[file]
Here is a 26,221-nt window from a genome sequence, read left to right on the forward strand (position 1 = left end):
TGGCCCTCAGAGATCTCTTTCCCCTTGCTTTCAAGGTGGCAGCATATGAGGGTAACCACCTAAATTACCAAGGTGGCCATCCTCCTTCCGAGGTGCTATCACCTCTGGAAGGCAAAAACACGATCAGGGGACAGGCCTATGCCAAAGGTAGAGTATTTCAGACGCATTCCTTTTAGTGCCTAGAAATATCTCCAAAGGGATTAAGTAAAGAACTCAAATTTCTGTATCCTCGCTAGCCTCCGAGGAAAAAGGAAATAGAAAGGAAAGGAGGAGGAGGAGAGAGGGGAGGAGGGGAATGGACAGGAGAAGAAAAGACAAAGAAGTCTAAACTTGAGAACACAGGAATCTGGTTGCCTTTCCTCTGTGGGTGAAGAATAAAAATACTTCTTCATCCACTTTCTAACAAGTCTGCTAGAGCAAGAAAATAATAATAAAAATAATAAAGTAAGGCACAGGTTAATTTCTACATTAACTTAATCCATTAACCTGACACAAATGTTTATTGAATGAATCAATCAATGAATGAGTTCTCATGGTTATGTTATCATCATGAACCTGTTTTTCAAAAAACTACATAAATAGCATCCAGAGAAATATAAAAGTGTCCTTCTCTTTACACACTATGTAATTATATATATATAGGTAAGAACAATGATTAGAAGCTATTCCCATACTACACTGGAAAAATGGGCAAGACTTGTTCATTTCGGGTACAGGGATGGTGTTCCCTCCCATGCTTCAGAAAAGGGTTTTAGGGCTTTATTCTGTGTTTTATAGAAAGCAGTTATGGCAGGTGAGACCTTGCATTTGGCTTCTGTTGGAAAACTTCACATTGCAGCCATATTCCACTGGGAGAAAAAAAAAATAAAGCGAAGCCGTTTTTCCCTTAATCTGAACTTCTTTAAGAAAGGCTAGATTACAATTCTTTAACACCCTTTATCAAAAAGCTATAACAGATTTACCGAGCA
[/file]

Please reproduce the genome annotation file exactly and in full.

Here is a 26,221-nt window from a genome sequence, read left to right on the forward strand (position 1 = left end):
TGGCCCTCAGAGATCTCTTTCCCCTTGCTTTCAAGGTGGCAGCATATGAGGGTAACCACCTAAATTACCAAGGTGGCCATCCTCCTTCCGAGGTGCTATCACCTCTGGAAGGCAAAAACACGATCAGGGGACAGGCCTATGCCAAAGGTAGAGTATTTCAGACGCATTCCTTTTAGTGCCTAGAAATATCTCCAAAGGGATTAAGTAAAGAACTCAAATTTCTGTATCCTCGCTAGCCTCCGAGGAAAAAGGAAATAGAAAGGAAAGGAGGAGGAGGAGAGAGGGGAGGAGGGGAATGGACAGGAGAAGAAAAGACAAAGAAGTCTAAACTTGAGAACACAGGAATCTGGTTGCCTTTCCTCTGTGGGTGAAGAATAAAAATACTTCTTCATCCACTTTCTAACAAGTCTGCTAGAGCAAGAAAATAATAATAAAAATAATAAAGTAAGGCACAGGTTAATTTCTACATTAACTTAATCCATTAACCTGACACAAATGTTTATTGAATGAATCAATCAATGAATGAGTTCTCATGGTTATGTTATCATCATGAACCTGTTTTTCAAAAAACTACATAAATAGCATCCAGAGAAATATAAAAGTGTCCTTCTCTTTACACACTATGTAATTATATATATATAGGTAAGAACAATGATTAGAAGCTATTCCCATACTACACTGGAAAAATGGGCAAGACTTGTTCATTTCGGGTACAGGGATGGTGTTCCCTCCCATGCTTCAGAAAAGGGTTTTAGGGCTTTATTCTGTGTTTTATAGAAAGCAGTTATGGCAGGTGAGACCTTGCATTTGGCTTCTGTTGGAAAACTTCACATTGCAGCCATATTCCACTGGGAGAAAAAAAAAATAAAGCGAAGCCGTTTTTCCCTTAATCTGAACTTCTTTAAGAAAGGCTAGATTACAATTCTTTAACACCCTTTATCAAAAAGCTATAACAGATTTACCGAGCA